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  • Writer's pictureRossana Snee

The Flip Side of Rejection!

When I was 25 years old, I fell in love. Or so I thought. I was young, impressionable, and ready for love. Jim was 10 years my senior, could sing, play the guitar, and knew just how to capture an innocent beauty with his charms.

After three months or so, and after declaring his undying love for me, Jim disappeared without a word. I had been ghosted. Pain shot through me unrelentingly. I had been rejected with no explanation. There was no closure, nothing to hold onto to help me understand what happened, and why.

That was nearly three decades ago. And as it turns out, that rejection proved to be an exceptional thing. More on that in a minute. Read on...

At one point or another, you've been rejected. And if you haven't been yet, it's more than likely that you will be. It's a natural occurrence in life. And it hurts. Bad! Rejection can show up in many ways—from a click in high school, a co-worker, a boss, a parent, a sibling, a love interest, etc. No matter how it manifests, you'll feel its sharp sting.

When we are rejected we often doubt ourselves. Our self-esteem takes a hit, and we begin to question everything we do in an effort to understand what happened. Why was I rejected? Did I do something wrong? Am I not good enough? Can I do something to change things?

More often than not, you will never know why you were rejected. It just happens, and usually leaves you in a heap of distress.

But what if I told you that instead of viewing rejection as an enemy, you should view it as a friend instead. A friend that is all about you and your future well-being.

Let's take a look at rejection, and its flip side. And yes, there is a flip side!

1) Projection

When you are rejected, it is not necessarily because of who you are. The person doing the rejecting is judging you through their psychological lens, their inner turmoil. They're perceiving you from a lifetime of experiences that have little, if anything, to do with you. That's why it cannot be taken personally.

Allow me to illustrate. Suppose that on a dark, winter day, a masked intruder breaks into your house. At one point during the break-in, he takes off his mask. From your hiding place, you see that he is tall, dark-haired, and has a goatee. After the intruder gets what he wants, he leaves. You count your lucky stars.

Months later, your good friend tells you about her handsome friend, Micah; she thinks you might be interested enough to go on a date with him. "He's really nice," she says. Excitedly, she shows you his picture. He's tall, dark-haired, and sports a goatee. Immediately, you say, "No way! I'm not going out with that guy. There's something about him that I can't trust. Find someone else to go with him." Should Micah take your rejection personally? Absolutely not. You are projecting onto Micah your visions of the intruder all those months ago.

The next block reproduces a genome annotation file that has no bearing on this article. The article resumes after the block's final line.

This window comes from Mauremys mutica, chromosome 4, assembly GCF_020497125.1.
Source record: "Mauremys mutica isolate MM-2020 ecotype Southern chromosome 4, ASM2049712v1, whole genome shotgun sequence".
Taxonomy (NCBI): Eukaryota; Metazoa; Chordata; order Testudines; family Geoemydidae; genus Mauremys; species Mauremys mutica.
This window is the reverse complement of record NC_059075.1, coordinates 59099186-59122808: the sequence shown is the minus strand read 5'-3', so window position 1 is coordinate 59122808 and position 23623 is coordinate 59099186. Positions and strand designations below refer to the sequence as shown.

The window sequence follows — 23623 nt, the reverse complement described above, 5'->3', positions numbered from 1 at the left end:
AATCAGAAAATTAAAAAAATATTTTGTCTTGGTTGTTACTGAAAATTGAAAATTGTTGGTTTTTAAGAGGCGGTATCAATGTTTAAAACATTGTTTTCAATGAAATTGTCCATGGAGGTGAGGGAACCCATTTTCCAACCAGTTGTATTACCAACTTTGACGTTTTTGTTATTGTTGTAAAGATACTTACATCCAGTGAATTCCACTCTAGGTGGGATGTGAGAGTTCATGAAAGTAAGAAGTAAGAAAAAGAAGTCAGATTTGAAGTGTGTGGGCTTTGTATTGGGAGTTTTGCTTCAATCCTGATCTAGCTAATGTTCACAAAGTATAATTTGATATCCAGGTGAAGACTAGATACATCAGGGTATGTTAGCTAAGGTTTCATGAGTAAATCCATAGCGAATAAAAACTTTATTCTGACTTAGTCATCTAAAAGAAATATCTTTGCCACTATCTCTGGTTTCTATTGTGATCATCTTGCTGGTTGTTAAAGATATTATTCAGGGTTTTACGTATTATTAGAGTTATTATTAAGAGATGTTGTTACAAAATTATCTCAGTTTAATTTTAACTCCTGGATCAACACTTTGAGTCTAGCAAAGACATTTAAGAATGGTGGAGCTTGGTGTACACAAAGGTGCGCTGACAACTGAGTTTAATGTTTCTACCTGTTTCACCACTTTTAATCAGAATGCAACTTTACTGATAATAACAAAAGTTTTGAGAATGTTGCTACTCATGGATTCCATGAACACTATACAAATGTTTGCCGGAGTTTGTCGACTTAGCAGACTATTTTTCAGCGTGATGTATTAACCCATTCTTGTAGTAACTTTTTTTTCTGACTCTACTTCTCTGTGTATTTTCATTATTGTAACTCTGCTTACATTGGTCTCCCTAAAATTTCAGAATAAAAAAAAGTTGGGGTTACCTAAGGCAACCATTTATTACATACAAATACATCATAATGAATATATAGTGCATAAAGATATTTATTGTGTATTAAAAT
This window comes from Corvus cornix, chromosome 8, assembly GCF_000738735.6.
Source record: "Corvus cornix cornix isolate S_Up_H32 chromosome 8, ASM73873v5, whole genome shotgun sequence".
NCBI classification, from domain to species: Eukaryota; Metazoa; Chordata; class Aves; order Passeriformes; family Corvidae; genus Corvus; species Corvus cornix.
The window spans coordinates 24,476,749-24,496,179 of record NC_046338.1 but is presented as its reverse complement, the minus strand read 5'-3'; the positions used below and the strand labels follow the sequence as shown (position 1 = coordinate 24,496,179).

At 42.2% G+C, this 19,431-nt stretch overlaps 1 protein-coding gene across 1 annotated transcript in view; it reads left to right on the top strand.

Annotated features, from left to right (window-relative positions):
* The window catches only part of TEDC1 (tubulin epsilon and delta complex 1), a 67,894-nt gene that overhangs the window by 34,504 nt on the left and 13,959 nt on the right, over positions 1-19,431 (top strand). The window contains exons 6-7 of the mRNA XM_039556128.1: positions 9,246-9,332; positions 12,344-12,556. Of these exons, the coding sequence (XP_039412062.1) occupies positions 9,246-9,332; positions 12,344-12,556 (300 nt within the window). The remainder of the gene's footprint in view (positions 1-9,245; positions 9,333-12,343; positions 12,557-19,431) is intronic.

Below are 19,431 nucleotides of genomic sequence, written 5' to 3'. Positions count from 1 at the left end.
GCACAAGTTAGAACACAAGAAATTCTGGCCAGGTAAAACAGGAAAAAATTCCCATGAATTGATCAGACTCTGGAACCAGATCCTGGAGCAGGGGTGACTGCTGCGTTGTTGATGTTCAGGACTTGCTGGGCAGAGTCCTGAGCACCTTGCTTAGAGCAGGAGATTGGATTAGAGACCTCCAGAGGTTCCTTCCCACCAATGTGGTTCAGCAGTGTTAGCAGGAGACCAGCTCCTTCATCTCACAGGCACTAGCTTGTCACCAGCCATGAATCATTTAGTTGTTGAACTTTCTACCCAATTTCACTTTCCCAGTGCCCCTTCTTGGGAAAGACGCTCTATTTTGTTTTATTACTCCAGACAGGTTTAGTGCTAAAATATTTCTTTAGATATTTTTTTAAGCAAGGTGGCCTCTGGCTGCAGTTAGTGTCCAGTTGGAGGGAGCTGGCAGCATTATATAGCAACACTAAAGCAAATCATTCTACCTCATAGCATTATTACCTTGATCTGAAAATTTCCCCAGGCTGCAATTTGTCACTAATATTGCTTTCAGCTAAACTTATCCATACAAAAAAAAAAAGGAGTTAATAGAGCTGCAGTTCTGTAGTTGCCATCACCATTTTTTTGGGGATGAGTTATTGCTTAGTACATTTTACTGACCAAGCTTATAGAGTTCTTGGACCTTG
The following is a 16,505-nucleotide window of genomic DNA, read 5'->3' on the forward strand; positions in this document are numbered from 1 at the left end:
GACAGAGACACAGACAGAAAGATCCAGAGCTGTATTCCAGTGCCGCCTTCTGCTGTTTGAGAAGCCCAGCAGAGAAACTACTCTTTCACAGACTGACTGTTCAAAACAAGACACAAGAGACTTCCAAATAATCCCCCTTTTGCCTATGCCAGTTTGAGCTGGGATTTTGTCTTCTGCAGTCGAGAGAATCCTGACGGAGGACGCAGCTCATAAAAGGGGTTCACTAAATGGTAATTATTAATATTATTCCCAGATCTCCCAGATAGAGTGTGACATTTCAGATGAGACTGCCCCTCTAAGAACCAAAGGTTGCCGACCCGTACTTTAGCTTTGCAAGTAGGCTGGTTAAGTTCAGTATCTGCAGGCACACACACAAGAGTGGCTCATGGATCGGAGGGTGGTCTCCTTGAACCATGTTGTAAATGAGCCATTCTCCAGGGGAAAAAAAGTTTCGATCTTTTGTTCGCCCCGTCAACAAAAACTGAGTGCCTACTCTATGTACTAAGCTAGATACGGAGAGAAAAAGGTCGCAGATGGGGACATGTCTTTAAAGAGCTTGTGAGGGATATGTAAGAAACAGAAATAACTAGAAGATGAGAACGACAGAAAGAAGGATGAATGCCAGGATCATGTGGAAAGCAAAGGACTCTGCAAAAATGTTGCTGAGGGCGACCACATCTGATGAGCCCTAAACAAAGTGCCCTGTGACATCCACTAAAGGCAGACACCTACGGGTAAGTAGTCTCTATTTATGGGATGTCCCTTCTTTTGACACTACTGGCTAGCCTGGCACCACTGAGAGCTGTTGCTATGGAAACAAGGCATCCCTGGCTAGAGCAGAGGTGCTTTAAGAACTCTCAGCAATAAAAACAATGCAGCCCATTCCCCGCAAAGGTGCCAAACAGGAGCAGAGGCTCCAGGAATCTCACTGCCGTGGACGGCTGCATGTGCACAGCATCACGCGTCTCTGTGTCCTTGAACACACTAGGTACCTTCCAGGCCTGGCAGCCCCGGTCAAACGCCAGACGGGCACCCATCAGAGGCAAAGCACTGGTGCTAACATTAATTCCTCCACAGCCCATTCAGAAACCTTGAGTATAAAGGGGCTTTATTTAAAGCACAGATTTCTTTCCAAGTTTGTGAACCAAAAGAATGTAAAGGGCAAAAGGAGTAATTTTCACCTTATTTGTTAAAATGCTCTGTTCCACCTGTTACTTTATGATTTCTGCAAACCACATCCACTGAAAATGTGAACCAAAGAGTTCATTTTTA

This type of thing happens all the time in many different situations. Projection is very powerful. Keep that in mind next time you are rejected. And then there's...

2) Protection

Remember my little love story about the guy who ghosted me? Well, as it turns out, the man who left me in bits and pieces was a Vietnam Vet with PTSD. He was married, had been arrested for breaking his wife's nose, and had a child with said wife. would seem that his leaving me was actually a good thing. His rejection turned out to be a protection.

Often, what we think we want isn't at all what we want, or necessarily good for us. Today, married to my best friend for 33 years, I thank God that I was rejected by that man. Rejecting me was the greatest gift he could have given me.

Can you think of times in your life when you were rejected? Are you able to see a projection from someone whose rejection you took personally? Perhaps, looking back now you can see how you ended up being protected in the long run.

Take a trip down memory lane. Recall some of the rejections you've experienced. Are you maybe glad now that it happened?

From now on, don't take rejection at face value. Flip the coin and see it for what it really is—an opportunity for growth and happiness.

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